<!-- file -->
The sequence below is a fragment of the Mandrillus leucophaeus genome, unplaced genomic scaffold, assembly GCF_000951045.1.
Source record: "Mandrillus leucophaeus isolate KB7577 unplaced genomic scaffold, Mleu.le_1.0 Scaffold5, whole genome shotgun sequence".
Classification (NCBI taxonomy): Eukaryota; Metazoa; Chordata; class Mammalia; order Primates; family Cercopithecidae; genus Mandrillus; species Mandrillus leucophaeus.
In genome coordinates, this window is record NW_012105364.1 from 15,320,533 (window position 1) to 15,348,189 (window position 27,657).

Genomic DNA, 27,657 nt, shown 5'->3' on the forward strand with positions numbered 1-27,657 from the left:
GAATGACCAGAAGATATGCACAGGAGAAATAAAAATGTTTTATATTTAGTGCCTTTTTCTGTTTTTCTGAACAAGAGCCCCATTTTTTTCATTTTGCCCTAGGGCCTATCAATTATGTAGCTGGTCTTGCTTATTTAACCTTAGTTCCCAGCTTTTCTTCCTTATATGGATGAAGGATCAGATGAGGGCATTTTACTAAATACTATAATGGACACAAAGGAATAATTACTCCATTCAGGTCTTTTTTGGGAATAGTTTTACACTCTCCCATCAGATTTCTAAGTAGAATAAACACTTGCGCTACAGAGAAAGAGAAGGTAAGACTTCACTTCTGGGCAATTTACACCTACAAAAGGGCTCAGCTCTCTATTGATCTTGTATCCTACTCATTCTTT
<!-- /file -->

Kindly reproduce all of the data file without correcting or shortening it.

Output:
The sequence below is a fragment of the Mandrillus leucophaeus genome, unplaced genomic scaffold, assembly GCF_000951045.1.
Source record: "Mandrillus leucophaeus isolate KB7577 unplaced genomic scaffold, Mleu.le_1.0 Scaffold5, whole genome shotgun sequence".
Classification (NCBI taxonomy): Eukaryota; Metazoa; Chordata; class Mammalia; order Primates; family Cercopithecidae; genus Mandrillus; species Mandrillus leucophaeus.
In genome coordinates, this window is record NW_012105364.1 from 15,320,533 (window position 1) to 15,348,189 (window position 27,657).

Genomic DNA, 27,657 nt, shown 5'->3' on the forward strand with positions numbered 1-27,657 from the left:
GAATGACCAGAAGATATGCACAGGAGAAATAAAAATGTTTTATATTTAGTGCCTTTTTCTGTTTTTCTGAACAAGAGCCCCATTTTTTTCATTTTGCCCTAGGGCCTATCAATTATGTAGCTGGTCTTGCTTATTTAACCTTAGTTCCCAGCTTTTCTTCCTTATATGGATGAAGGATCAGATGAGGGCATTTTACTAAATACTATAATGGACACAAAGGAATAATTACTCCATTCAGGTCTTTTTTGGGAATAGTTTTACACTCTCCCATCAGATTTCTAAGTAGAATAAACACTTGCGCTACAGAGAAAGAGAAGGTAAGACTTCACTTCTGGGCAATTTACACCTACAAAAGGGCTCAGCTCTCTATTGATCTTGTATCCTACTCATTCTTT